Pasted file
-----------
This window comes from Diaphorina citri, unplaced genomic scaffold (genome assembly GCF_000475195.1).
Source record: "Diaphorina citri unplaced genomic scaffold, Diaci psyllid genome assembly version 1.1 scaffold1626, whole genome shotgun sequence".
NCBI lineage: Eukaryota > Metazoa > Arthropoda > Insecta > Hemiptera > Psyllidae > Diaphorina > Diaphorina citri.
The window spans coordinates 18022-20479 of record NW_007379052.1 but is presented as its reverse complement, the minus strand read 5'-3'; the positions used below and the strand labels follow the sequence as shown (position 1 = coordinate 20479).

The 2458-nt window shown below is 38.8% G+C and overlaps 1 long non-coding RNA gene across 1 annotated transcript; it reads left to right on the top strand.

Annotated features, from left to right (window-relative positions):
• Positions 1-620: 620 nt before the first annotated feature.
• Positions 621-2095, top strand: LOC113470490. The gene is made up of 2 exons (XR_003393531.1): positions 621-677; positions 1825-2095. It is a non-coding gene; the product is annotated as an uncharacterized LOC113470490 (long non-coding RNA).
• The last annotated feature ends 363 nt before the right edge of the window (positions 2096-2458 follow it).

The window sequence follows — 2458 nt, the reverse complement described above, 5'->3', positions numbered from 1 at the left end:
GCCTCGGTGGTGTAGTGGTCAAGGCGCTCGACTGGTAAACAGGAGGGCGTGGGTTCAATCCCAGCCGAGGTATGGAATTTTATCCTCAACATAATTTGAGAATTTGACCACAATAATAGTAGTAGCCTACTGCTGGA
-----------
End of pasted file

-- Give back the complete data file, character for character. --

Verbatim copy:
This window comes from Diaphorina citri, unplaced genomic scaffold (genome assembly GCF_000475195.1).
Source record: "Diaphorina citri unplaced genomic scaffold, Diaci psyllid genome assembly version 1.1 scaffold1626, whole genome shotgun sequence".
NCBI lineage: Eukaryota > Metazoa > Arthropoda > Insecta > Hemiptera > Psyllidae > Diaphorina > Diaphorina citri.
The window spans coordinates 18022-20479 of record NW_007379052.1 but is presented as its reverse complement, the minus strand read 5'-3'; the positions used below and the strand labels follow the sequence as shown (position 1 = coordinate 20479).

The 2458-nt window shown below is 38.8% G+C and overlaps 1 long non-coding RNA gene across 1 annotated transcript; it reads left to right on the top strand.

Annotated features, from left to right (window-relative positions):
• Positions 1-620: 620 nt before the first annotated feature.
• Positions 621-2095, top strand: LOC113470490. The gene is made up of 2 exons (XR_003393531.1): positions 621-677; positions 1825-2095. It is a non-coding gene; the product is annotated as an uncharacterized LOC113470490 (long non-coding RNA).
• The last annotated feature ends 363 nt before the right edge of the window (positions 2096-2458 follow it).

The window sequence follows — 2458 nt, the reverse complement described above, 5'->3', positions numbered from 1 at the left end:
GCCTCGGTGGTGTAGTGGTCAAGGCGCTCGACTGGTAAACAGGAGGGCGTGGGTTCAATCCCAGCCGAGGTATGGAATTTTATCCTCAACATAATTTGAGAATTTGACCACAATAATAGTAGTAGCCTACTGCTGGA